Similar to many of you, we at COA have been watching the news about the earthquakes and tsunami in
and the impacts on the nuclear facilities there. Our first and foremost concern goes out to the people in Japan and their families, as there has been such tremendous devastation and loss. Japan
We’ve been also concerned about the impacts of these
events on the ocean. Obviously, the tsunami and its flooding of coastal towns and cities have resulted in extensive marine debris and ocean pollution.
In addition, leaks from the nuclear power plants and discharges of contaminated cooling water have increased radiation levels in the ocean (and potentially groundwater) near the facilities. Radioactive iodine 131 was reported by the LA Times to be found at 7.5 million time the legal limit and radioactive cesium 137 was 1.1 million times the limit. Iodine has a half-life of 8 days, meaning that it breaks down by half in that time and results in shorter-term exposure risks, however cesium has a half-life of 30 years and will persist presenting a longer-term risk. Radiation can lead to cancer and defects in reproduction.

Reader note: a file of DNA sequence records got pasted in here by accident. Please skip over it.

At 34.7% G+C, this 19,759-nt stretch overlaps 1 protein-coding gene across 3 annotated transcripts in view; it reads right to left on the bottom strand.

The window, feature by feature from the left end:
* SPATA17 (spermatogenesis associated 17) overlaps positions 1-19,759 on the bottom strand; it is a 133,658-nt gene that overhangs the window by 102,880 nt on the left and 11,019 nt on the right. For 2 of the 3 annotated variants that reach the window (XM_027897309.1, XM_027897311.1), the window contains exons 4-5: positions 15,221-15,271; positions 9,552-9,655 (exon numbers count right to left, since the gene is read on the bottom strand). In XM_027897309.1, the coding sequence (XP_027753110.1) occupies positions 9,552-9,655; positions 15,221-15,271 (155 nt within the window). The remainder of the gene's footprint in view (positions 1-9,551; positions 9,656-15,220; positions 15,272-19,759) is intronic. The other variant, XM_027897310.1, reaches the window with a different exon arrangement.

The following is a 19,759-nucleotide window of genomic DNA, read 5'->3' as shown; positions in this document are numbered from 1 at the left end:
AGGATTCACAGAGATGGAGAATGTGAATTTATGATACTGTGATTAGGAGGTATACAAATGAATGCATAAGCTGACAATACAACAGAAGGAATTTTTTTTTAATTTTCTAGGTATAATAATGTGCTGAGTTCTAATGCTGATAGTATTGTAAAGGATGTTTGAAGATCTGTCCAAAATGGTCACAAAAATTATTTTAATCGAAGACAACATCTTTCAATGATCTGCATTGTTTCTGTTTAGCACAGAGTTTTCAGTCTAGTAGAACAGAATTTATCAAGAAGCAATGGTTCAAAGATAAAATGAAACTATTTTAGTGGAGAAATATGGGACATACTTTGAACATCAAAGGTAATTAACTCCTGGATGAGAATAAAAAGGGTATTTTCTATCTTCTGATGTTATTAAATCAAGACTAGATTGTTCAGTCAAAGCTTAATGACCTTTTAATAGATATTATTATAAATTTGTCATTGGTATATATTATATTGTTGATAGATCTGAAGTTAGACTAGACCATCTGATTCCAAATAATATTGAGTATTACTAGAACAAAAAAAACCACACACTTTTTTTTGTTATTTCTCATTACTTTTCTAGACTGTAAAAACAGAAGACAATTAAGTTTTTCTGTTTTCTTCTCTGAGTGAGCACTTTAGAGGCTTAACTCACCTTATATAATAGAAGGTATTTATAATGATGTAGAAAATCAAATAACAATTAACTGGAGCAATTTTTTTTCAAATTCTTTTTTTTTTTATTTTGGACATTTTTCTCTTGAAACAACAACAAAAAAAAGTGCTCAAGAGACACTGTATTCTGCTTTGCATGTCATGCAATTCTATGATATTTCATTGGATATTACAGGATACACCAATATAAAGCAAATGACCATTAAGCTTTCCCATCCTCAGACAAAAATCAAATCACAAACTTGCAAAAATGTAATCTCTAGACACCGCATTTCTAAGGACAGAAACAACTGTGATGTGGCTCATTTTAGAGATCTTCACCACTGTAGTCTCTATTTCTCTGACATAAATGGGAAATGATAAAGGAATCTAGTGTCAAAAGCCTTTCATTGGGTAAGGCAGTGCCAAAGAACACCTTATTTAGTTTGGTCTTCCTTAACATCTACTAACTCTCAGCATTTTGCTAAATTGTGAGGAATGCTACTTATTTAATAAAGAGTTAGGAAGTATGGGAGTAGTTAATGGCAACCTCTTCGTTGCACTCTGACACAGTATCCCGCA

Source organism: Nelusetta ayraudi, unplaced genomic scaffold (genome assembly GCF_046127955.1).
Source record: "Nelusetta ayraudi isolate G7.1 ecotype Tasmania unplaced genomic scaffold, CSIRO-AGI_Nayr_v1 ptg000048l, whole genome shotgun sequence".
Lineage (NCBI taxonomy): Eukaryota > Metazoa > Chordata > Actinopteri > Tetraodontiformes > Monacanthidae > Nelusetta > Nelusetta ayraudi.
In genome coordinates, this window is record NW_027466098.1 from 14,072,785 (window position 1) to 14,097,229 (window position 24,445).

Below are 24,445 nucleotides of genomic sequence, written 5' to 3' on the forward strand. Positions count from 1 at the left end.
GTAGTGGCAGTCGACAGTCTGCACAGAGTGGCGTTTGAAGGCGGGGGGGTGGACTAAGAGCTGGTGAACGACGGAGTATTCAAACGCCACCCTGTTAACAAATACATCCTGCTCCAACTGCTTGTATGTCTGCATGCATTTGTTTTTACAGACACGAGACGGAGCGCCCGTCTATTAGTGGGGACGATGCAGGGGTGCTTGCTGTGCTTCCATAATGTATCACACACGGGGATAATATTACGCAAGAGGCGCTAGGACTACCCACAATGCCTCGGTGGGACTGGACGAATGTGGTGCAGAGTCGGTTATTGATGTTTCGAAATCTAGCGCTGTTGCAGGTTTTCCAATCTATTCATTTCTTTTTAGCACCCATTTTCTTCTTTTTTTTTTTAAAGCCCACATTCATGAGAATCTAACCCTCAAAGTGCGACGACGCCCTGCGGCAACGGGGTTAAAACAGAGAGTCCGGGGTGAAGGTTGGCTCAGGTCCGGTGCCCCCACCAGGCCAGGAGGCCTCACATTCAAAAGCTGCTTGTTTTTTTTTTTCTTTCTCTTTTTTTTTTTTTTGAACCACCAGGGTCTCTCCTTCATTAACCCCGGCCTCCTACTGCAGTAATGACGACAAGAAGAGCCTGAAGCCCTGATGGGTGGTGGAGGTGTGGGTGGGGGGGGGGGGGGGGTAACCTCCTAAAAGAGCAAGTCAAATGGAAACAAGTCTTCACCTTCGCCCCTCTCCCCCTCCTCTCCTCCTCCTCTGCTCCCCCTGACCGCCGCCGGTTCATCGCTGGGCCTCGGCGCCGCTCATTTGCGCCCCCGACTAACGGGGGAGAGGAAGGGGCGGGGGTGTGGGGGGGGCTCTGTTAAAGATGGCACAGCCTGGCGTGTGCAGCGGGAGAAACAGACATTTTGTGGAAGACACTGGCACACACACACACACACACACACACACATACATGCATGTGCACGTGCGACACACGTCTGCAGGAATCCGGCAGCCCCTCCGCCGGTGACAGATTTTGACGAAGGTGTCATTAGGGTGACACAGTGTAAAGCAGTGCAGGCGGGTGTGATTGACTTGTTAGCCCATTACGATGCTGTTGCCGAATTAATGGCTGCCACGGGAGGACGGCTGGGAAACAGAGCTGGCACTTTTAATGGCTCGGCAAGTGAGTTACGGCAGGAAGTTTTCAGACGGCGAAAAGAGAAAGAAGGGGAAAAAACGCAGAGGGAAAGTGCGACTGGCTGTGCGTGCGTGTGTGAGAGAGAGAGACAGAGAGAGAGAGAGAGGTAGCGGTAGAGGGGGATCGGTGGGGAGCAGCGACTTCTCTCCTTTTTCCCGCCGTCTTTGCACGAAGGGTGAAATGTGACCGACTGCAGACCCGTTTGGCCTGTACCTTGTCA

So what does this mean for marine life? Because of the salts and ions in seawater, fish and marine life are less likely to take up the radioactive elements than they would in a freshwater lake (See here for more info). Given the vast size of the Pacific, contaminated areas will probably be diluted minimizing the risks over larger areas. In fact, some experts say that the radiation will not pose a widespread danger to marine life. However, local impacts seem plausible. Testing of fish, shellfish and seaweed in for radioactivity is underway. Sand lances, small fish collected 50 miles from the nuclear facilities, were found to have high radioactive levels that were unsafe for human consumption. Another initial analysis of fish has shown that one in five had radioactive cesium but at low levels. We will have to continue to watch to see what happens…